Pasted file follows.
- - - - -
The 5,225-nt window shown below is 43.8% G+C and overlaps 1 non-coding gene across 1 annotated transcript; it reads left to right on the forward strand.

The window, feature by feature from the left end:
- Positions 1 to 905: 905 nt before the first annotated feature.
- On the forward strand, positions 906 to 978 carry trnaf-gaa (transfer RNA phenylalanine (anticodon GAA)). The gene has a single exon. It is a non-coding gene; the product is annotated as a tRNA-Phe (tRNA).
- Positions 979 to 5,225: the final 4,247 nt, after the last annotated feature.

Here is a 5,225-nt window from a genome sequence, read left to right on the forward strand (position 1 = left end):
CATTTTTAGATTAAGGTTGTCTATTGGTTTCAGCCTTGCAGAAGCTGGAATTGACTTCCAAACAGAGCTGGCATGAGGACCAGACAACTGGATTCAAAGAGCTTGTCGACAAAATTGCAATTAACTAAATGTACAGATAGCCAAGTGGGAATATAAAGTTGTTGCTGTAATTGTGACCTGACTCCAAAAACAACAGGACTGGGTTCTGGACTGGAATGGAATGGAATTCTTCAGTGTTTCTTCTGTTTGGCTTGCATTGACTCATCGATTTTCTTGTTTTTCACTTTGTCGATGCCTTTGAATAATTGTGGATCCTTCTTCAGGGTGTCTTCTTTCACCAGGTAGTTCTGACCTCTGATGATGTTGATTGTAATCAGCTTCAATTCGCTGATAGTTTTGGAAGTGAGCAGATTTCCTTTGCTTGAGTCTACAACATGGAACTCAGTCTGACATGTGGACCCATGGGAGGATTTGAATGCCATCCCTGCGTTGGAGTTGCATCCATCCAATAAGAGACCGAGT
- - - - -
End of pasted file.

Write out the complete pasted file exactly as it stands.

The 5,225-nt window shown below is 43.8% G+C and overlaps 1 non-coding gene across 1 annotated transcript; it reads left to right on the forward strand.

The window, feature by feature from the left end:
- Positions 1 to 905: 905 nt before the first annotated feature.
- On the forward strand, positions 906 to 978 carry trnaf-gaa (transfer RNA phenylalanine (anticodon GAA)). The gene has a single exon. It is a non-coding gene; the product is annotated as a tRNA-Phe (tRNA).
- Positions 979 to 5,225: the final 4,247 nt, after the last annotated feature.

Here is a 5,225-nt window from a genome sequence, read left to right on the forward strand (position 1 = left end):
CATTTTTAGATTAAGGTTGTCTATTGGTTTCAGCCTTGCAGAAGCTGGAATTGACTTCCAAACAGAGCTGGCATGAGGACCAGACAACTGGATTCAAAGAGCTTGTCGACAAAATTGCAATTAACTAAATGTACAGATAGCCAAGTGGGAATATAAAGTTGTTGCTGTAATTGTGACCTGACTCCAAAAACAACAGGACTGGGTTCTGGACTGGAATGGAATGGAATTCTTCAGTGTTTCTTCTGTTTGGCTTGCATTGACTCATCGATTTTCTTGTTTTTCACTTTGTCGATGCCTTTGAATAATTGTGGATCCTTCTTCAGGGTGTCTTCTTTCACCAGGTAGTTCTGACCTCTGATGATGTTGATTGTAATCAGCTTCAATTCGCTGATAGTTTTGGAAGTGAGCAGATTTCCTTTGCTTGAGTCTACAACATGGAACTCAGTCTGACATGTGGACCCATGGGAGGATTTGAATGCCATCCCTGCGTTGGAGTTGCATCCATCCAATAAGAGACCGAGT